Since January 2011, in accordance with an Institutional Review Board approval, all perioperative and follow-up (FU) data of patients undergoing AUS implantation (AMS 800) at our institution have been collected in an AUS database. We included male patients with severe SUI according to the international continence society (11). Patients with detrusor overactivity or insufficient compliance apparent during the first 300 ml of bladder filling at preoperative urodynamic cystomanometry or those with mild SUI (i.e., male sling patients) were excluded prior to analyses. Moreover, patients suffering from insufficient manual dexterity (based on a standardized ballpoint pen dis- and reassembling test at our institution) in the preoperative evaluation were excluded.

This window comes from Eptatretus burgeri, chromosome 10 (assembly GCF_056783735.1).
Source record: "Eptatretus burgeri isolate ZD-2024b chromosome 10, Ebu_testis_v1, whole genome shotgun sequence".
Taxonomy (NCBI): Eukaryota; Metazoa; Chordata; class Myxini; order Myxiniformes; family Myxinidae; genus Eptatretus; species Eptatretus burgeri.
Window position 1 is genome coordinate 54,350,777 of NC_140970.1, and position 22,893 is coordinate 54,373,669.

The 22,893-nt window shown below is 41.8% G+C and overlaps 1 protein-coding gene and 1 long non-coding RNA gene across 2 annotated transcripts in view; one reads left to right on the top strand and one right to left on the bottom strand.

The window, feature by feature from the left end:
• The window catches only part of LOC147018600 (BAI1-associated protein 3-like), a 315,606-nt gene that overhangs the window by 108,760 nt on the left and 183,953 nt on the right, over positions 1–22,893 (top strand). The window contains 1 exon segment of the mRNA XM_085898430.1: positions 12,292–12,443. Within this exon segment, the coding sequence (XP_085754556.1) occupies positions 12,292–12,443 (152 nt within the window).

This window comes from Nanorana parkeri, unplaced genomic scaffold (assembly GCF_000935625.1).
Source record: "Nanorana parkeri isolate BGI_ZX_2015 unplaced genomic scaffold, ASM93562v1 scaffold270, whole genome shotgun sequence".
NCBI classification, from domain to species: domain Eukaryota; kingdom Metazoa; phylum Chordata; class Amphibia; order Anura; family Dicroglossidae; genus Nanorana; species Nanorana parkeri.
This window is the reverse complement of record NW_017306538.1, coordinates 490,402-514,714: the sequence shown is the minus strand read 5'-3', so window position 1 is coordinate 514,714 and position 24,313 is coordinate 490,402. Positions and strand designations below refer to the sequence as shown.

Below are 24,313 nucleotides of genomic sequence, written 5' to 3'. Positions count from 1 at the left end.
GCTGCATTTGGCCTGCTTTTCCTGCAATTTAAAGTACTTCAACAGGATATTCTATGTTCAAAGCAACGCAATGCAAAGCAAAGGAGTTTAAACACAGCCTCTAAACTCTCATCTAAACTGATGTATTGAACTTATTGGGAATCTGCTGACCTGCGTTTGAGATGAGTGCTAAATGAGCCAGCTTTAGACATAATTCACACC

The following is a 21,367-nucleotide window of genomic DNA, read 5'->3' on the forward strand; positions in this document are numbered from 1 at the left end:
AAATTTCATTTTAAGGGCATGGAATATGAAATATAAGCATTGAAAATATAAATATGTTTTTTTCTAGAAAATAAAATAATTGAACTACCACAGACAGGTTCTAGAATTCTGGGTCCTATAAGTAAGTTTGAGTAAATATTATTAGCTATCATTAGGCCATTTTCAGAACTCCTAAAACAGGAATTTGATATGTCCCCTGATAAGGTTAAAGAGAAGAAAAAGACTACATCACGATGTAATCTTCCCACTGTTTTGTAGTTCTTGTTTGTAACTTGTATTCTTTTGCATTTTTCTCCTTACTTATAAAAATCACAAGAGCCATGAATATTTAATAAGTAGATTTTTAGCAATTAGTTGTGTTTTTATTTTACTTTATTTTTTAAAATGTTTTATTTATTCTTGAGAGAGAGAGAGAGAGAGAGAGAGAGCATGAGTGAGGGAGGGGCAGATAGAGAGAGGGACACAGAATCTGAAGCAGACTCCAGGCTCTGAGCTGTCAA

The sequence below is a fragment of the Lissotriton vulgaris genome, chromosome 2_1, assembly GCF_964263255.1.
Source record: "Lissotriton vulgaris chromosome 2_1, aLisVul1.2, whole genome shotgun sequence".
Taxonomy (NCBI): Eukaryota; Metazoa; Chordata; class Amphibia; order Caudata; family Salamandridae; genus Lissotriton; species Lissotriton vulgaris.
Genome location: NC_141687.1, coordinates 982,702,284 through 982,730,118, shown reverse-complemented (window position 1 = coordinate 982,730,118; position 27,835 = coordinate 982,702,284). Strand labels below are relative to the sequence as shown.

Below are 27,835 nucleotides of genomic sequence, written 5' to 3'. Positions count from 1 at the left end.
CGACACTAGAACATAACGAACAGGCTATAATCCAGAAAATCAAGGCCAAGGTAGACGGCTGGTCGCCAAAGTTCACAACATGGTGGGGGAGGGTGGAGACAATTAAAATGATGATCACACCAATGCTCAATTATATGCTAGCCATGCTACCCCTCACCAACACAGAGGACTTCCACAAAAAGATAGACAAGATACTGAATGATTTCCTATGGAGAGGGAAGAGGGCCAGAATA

A TC approach is applied if patients have a history of a DC explantation or if patients have a history of bulbar urethroplasty. The time gap to the last urethral manipulation (i.e., AUS explantation or bulbar urethroplasty) had to be at least 12 weeks.

Surgical Procedure

The perioperative management was based on a standardized institutional protocol; each patient received perioperative i.v. antibiotic therapy (cefuroxime and gentamicin). The AUSs were implanted according to standardized approaches by high-volume surgeons.